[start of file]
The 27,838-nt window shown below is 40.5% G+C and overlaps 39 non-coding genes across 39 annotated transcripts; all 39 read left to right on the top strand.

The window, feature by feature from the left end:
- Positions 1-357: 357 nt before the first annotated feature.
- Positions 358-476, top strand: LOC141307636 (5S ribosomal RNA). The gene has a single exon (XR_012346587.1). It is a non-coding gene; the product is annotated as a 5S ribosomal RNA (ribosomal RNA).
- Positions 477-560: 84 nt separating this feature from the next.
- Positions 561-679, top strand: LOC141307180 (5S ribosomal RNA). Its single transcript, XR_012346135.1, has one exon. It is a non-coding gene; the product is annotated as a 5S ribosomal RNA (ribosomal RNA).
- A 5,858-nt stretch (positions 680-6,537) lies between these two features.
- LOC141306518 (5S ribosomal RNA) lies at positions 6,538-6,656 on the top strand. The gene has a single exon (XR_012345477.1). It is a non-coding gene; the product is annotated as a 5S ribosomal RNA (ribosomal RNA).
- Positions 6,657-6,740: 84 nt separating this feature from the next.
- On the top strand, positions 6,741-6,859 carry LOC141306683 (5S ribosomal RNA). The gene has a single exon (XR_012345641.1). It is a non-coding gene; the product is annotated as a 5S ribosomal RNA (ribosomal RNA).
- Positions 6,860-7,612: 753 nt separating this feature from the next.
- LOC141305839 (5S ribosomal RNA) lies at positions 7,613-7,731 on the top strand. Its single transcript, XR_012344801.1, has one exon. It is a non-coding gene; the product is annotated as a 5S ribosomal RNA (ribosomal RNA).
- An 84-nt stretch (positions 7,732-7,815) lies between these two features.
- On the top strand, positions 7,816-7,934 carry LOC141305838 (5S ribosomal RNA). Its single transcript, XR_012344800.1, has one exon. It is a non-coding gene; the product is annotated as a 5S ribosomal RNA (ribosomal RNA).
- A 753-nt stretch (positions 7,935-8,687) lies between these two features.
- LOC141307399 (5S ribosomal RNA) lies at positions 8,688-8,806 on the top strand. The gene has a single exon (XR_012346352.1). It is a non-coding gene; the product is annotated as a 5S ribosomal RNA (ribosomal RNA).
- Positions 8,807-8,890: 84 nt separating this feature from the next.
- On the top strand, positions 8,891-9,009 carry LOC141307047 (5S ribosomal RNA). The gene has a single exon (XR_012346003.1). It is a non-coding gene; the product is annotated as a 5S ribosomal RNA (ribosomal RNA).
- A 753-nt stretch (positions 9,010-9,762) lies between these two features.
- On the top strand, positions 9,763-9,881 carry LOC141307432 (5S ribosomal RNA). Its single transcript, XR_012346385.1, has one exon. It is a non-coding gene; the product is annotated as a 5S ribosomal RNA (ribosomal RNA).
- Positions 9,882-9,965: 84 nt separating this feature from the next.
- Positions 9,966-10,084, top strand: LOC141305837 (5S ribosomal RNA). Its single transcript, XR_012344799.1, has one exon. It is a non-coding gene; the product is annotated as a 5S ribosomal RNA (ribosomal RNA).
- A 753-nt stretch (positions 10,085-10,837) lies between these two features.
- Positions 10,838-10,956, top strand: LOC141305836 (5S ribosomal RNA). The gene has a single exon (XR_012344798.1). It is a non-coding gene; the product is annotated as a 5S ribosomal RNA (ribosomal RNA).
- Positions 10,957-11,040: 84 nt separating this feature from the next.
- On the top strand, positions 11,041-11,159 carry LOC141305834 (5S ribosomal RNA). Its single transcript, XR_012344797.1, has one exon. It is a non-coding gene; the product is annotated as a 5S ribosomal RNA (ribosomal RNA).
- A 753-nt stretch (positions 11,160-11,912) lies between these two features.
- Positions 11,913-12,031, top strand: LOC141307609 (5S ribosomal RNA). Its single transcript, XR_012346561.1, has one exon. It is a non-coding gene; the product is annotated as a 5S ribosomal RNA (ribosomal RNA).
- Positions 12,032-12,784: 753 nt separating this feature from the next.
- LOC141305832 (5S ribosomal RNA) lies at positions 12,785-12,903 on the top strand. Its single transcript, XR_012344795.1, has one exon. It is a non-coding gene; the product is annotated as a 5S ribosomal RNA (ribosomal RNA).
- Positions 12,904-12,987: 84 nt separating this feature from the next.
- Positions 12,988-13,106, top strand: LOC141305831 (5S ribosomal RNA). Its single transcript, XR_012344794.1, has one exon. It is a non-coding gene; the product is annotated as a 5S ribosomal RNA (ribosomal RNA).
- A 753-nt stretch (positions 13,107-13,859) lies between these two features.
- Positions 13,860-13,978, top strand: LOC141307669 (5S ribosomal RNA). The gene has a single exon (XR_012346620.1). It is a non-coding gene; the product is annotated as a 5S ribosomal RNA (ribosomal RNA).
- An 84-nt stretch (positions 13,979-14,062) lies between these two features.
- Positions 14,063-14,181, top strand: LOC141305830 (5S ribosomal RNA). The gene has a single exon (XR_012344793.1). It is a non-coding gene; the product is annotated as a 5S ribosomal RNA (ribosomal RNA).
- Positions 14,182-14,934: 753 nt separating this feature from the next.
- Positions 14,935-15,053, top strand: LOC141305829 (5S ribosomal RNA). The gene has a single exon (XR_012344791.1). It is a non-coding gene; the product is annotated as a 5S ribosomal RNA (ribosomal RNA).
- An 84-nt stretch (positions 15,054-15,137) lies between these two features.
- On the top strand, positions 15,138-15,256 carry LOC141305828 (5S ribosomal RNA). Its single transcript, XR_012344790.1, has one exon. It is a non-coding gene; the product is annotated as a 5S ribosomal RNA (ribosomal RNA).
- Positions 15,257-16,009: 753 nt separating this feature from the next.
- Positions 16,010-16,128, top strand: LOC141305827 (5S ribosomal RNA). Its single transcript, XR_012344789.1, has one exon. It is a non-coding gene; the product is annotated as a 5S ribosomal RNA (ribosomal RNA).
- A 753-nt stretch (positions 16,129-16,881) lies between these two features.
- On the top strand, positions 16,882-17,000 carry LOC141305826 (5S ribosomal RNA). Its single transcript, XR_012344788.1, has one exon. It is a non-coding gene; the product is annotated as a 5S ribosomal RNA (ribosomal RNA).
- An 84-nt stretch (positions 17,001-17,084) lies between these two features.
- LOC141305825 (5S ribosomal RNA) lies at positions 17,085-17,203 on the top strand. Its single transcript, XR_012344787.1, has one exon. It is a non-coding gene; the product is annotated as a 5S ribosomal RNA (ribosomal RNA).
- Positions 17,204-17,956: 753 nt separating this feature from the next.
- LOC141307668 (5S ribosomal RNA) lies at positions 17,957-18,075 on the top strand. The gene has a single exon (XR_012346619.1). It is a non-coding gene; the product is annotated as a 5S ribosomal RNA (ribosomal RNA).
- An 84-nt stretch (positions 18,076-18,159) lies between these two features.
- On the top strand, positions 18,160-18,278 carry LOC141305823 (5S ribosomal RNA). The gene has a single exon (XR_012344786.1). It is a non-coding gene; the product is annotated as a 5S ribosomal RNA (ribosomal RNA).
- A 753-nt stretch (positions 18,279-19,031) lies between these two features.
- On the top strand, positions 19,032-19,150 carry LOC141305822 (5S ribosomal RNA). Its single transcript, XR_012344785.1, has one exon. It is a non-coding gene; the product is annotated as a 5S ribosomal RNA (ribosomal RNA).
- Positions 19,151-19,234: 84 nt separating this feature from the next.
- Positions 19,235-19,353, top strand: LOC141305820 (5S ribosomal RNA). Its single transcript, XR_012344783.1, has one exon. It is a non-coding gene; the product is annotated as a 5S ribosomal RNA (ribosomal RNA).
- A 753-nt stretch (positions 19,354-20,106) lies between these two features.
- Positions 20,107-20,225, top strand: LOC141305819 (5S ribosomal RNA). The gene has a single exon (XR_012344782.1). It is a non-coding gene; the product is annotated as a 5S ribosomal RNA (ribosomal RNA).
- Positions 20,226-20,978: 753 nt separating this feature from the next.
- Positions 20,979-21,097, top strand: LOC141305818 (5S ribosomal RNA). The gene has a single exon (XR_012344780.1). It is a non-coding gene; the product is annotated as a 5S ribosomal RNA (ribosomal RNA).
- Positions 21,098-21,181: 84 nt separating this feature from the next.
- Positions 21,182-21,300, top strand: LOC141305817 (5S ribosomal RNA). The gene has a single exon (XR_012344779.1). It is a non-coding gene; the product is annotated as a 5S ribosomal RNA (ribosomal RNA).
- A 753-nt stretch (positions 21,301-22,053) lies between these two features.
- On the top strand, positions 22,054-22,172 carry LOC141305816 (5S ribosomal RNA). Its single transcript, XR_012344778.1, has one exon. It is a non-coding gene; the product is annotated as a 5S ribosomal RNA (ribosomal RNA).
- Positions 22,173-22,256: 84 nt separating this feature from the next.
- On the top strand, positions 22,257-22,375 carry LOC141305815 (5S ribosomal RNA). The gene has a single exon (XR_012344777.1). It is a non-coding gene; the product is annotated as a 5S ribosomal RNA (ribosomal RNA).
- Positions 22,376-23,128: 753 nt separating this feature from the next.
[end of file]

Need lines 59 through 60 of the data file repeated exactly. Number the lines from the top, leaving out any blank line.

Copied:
- Positions 21,098-21,181: 84 nt separating this feature from the next.
- Positions 21,182-21,300, top strand: LOC141305817 (5S ribosomal RNA). The gene has a single exon (XR_012344779.1). It is a non-coding gene; the product is annotated as a 5S ribosomal RNA (ribosomal RNA).